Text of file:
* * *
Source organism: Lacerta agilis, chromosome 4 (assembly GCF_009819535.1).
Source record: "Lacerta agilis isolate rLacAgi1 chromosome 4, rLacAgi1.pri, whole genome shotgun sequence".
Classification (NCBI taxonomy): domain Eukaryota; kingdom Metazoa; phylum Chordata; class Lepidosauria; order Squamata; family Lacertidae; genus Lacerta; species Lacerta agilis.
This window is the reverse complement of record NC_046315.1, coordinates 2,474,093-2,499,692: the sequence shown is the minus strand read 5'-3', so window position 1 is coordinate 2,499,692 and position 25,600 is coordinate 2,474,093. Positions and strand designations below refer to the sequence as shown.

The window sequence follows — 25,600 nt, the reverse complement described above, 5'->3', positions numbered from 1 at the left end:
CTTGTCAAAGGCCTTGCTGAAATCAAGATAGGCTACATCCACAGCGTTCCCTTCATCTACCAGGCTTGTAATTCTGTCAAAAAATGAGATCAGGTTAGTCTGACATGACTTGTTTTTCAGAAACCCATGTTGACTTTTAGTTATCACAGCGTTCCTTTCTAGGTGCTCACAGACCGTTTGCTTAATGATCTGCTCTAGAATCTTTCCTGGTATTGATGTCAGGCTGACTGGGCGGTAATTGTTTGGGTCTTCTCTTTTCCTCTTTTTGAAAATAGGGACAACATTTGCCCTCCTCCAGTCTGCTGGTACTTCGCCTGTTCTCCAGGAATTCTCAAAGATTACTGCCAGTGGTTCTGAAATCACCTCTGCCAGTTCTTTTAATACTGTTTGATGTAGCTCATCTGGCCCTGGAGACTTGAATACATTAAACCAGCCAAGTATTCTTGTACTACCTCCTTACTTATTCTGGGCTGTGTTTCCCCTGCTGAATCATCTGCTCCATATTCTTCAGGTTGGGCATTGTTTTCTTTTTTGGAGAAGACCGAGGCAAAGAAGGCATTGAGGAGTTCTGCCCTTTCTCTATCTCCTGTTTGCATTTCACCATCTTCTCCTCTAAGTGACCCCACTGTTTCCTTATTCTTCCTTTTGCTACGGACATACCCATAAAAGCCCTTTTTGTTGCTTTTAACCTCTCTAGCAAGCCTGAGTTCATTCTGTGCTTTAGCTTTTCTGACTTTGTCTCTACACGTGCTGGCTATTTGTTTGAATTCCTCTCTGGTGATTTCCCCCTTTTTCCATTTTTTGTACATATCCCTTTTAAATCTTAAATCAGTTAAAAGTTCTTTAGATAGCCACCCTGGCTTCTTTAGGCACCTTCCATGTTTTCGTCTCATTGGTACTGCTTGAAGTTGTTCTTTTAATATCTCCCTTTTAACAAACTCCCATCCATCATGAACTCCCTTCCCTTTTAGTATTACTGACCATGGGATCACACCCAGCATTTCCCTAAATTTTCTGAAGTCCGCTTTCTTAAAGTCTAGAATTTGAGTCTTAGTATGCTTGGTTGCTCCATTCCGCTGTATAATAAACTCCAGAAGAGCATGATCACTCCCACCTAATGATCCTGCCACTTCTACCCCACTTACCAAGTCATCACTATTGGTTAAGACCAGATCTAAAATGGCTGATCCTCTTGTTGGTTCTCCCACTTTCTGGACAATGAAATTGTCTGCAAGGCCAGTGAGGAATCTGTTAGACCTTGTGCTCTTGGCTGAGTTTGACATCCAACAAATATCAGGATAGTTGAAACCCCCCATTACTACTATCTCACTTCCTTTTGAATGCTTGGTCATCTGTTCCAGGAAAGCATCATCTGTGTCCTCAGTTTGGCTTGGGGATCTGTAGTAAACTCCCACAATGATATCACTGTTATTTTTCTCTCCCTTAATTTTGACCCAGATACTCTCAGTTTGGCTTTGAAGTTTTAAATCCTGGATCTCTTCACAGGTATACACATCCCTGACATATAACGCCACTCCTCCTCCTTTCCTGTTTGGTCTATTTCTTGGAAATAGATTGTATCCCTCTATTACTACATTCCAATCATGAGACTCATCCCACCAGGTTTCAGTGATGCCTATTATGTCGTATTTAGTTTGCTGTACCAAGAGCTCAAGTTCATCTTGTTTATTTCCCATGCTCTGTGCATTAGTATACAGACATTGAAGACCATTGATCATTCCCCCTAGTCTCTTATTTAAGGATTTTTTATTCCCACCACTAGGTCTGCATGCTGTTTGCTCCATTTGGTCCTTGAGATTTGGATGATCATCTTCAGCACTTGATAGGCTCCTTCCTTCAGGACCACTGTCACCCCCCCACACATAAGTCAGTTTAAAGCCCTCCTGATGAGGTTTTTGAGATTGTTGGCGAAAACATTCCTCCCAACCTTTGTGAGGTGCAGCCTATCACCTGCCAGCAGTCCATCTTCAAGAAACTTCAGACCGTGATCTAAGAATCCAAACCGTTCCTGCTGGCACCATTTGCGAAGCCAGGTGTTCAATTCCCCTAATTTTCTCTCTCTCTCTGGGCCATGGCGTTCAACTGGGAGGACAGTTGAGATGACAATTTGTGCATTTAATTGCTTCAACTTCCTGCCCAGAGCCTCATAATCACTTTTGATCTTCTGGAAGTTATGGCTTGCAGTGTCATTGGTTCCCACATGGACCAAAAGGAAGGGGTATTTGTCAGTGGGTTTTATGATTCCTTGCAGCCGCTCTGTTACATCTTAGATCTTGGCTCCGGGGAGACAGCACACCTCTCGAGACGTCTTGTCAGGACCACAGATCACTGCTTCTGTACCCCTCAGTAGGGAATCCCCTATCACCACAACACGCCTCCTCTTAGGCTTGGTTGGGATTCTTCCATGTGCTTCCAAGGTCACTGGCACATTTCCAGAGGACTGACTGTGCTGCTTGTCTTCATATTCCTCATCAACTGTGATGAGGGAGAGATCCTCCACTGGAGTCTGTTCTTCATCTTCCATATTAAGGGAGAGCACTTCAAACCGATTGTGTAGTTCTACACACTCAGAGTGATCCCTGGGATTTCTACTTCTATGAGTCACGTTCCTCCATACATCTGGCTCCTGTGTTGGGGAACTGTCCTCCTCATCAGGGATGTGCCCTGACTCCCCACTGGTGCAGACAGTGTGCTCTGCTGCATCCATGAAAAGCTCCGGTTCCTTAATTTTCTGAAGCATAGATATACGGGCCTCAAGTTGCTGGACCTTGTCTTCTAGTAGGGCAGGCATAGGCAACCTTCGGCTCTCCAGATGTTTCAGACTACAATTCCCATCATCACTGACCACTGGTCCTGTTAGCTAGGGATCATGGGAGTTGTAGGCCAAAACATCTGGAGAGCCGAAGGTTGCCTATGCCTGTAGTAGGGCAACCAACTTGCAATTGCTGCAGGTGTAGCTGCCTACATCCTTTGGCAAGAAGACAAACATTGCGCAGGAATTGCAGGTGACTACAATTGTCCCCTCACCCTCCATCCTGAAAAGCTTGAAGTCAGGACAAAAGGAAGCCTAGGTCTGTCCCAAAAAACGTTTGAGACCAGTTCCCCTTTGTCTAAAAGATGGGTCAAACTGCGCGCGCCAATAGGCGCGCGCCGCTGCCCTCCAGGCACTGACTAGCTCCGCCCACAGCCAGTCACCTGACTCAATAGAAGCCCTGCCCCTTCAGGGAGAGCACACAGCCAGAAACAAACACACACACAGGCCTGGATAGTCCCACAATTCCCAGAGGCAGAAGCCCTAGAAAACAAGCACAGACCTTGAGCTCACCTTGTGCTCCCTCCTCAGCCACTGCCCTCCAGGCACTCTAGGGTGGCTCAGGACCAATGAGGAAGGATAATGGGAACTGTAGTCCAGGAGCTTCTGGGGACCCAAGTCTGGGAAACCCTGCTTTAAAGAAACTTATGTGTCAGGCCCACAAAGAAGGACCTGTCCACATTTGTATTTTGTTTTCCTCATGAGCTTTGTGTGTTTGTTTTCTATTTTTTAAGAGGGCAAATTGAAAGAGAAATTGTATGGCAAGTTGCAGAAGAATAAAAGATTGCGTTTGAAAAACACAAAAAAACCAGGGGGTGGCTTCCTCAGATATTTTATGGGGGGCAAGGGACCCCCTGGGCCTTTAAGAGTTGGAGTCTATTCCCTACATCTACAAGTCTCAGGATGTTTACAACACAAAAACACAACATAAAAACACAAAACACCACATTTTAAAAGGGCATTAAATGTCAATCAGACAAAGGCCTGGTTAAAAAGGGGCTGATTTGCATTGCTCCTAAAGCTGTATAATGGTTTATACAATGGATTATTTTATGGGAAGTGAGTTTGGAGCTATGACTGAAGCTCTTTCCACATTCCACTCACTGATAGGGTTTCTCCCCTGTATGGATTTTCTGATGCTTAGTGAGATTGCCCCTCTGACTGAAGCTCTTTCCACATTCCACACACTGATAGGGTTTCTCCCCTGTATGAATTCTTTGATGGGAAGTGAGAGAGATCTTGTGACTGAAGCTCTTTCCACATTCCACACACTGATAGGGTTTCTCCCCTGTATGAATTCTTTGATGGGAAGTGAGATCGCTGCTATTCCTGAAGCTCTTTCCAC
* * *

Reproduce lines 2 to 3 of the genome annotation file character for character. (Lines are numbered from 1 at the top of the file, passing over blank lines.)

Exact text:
Source record: "Lacerta agilis isolate rLacAgi1 chromosome 4, rLacAgi1.pri, whole genome shotgun sequence".
Classification (NCBI taxonomy): domain Eukaryota; kingdom Metazoa; phylum Chordata; class Lepidosauria; order Squamata; family Lacertidae; genus Lacerta; species Lacerta agilis.